Naval Air Weapons Station China Lake

Naval Air Weapons Station China Lake or NAWS China Lake is an airborne weapons testing and training range operated by the United States Navy and its contractors. It is located in the northeast of California's Mojave Desert in northwestern San Bernardino County, southwestern Inyo County, and northeastern Kern County.


The main airfield, Armitage Field, is situated several miles from China Lake itself, an endorheic basin from which the range takes its name. It is the home base of several tenant commands, including the Naval Air Warfare Center Weapons Division (NAWCWD). NAWS China Lake is the US Navy's largest single holding of land, comprised of 1.1 million acres (4500 km²), approximately one-third (1/3) of the US Navy's total land holdings in the world, and the airspace controlled jointly by the NAWS, Edwards Air Force Base and Fort Irwin is the largest in the Department of Defense known as the R-2508 Special Use Airspace Complex.

According to the California State Military Museum Web site, the land, ranging in altitude from 2,100 to 8,900 feet (640 to 2700 m), varies from flat dry lake beds to rugged piñon pine-covered mountains. The majority of the land is undeveloped and provides habitat for more than 340 species of wildlife and 650 plant types.

Geographical history

The area was once also home to Native Americans, whose presence here is marked by thousands of archaeological sites, and to early miners and settlers whose cabins and mining structures are still found scattered throughout the Station. Among the notable archaeological sites is the National Park Service's Coso Rock Art District, an area of some 99 square miles which contains more than 20,000 documented petroglyphs. The rock art district was declared a National Historic Landmark in 2001.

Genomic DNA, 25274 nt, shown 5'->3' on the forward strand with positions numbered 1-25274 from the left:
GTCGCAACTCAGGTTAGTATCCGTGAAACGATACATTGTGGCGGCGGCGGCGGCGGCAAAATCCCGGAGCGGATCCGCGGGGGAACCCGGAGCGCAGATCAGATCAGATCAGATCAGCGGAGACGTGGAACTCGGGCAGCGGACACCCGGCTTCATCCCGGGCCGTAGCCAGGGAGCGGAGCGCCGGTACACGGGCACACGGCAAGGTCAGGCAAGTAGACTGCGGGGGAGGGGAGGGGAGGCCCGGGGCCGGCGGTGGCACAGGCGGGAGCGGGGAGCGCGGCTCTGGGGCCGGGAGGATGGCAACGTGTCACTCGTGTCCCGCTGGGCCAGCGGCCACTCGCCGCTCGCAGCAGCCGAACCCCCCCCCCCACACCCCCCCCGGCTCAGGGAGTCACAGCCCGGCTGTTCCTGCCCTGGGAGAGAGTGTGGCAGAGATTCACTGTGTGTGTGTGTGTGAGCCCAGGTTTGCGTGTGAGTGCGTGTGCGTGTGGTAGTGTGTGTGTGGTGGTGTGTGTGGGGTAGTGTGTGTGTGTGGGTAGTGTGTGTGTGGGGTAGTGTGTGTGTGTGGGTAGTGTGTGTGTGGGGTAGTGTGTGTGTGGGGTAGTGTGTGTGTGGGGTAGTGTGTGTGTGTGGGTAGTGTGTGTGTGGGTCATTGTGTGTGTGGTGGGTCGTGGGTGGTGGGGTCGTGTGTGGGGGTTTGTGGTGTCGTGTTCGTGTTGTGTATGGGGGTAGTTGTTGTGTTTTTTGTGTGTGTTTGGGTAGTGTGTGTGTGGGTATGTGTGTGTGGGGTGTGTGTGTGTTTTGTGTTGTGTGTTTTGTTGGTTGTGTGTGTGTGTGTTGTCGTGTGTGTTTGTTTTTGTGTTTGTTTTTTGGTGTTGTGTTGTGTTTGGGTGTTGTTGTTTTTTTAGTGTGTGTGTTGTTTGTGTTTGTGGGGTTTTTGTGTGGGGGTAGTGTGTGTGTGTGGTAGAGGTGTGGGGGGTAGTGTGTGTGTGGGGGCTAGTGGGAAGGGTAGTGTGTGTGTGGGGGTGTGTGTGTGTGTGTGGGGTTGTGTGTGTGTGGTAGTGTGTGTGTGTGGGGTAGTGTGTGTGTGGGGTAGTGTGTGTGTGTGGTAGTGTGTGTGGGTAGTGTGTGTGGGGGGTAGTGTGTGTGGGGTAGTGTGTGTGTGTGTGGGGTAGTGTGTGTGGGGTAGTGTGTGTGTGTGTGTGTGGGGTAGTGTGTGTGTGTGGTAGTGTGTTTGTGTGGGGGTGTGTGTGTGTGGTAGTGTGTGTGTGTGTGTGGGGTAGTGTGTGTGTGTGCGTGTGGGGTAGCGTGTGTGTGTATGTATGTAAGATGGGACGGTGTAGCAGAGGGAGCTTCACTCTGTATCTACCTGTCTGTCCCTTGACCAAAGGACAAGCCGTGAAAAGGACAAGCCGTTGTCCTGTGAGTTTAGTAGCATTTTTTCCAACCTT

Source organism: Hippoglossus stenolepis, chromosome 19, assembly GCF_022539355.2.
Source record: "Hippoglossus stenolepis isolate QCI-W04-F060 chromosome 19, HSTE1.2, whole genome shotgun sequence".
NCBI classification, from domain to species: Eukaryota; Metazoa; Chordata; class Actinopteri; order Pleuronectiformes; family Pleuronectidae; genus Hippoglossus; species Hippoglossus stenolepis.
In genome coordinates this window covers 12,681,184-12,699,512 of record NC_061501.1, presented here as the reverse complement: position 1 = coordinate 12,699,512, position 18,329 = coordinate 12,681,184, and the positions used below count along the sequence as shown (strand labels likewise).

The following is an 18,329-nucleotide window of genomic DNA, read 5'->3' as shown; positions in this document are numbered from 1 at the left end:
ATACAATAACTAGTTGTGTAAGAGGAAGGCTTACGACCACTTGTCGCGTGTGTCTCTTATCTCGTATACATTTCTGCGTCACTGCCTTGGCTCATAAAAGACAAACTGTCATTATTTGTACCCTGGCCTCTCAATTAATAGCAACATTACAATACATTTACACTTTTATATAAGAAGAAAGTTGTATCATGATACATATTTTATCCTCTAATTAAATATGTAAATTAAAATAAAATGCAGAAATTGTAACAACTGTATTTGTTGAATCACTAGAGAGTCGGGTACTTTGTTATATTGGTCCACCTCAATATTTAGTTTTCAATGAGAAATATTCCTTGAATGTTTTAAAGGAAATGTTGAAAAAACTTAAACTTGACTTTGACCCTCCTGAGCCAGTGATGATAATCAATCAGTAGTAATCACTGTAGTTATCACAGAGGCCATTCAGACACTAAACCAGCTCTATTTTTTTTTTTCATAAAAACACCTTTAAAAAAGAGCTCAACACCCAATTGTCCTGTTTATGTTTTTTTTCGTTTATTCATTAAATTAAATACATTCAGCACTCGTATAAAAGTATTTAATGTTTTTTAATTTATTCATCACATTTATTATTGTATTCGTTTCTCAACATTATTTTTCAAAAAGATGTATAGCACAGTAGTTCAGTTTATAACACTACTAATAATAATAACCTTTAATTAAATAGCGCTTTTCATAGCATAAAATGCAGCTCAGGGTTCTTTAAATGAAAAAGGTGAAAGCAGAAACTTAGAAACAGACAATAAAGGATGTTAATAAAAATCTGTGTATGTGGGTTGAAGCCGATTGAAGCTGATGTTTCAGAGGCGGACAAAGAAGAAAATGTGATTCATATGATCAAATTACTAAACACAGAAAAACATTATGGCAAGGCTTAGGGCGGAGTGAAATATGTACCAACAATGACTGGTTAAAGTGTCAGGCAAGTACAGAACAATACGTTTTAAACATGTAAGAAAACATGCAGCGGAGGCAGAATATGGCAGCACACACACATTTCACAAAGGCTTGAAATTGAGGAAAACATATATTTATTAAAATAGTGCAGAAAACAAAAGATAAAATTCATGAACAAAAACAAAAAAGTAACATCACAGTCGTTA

Historically rich, NAWS traces its heritage to the Naval Ordnance Test Station (NOTS) established at nearby Inyokern in 1943 as a joint navy/civilian facility, and the first civilian director was L.T.E. Thompson ("Dr. Tommy"). Since then it has been one of the US Navy's premier weapons development facilities and continues to support the US fleet. A number of preserved B-29 bombers in museums were reclaimed from target airframes stored on the ranges here in the 1950s.

Inventions tested and refined at China Lake include the AIM-9 Sidewinder missile, the AGM-62 Walleye TV-guided glide bomb, the AGM-45 Shrike antiradar missile, the AIM-95 Agile missile, the AGM-122 Sidearm antiradar missile, the AGM-123 Skipper II laser-guided missile, the lightstick, and the continuous-rod warhead.

One of the world's largest geothermal power plants is located at China Lake at the Coso Geothermal Field. The installation currently produce 270 megawatts from four geothermal power plants. 166 wells have been drilled throughout the field, with production depths from 2,000 to 12,000 feet (610 to 3,700 m), and temperatures from 200° to 350°C. Coso began generating electricity in 1987.

External links

Official sites


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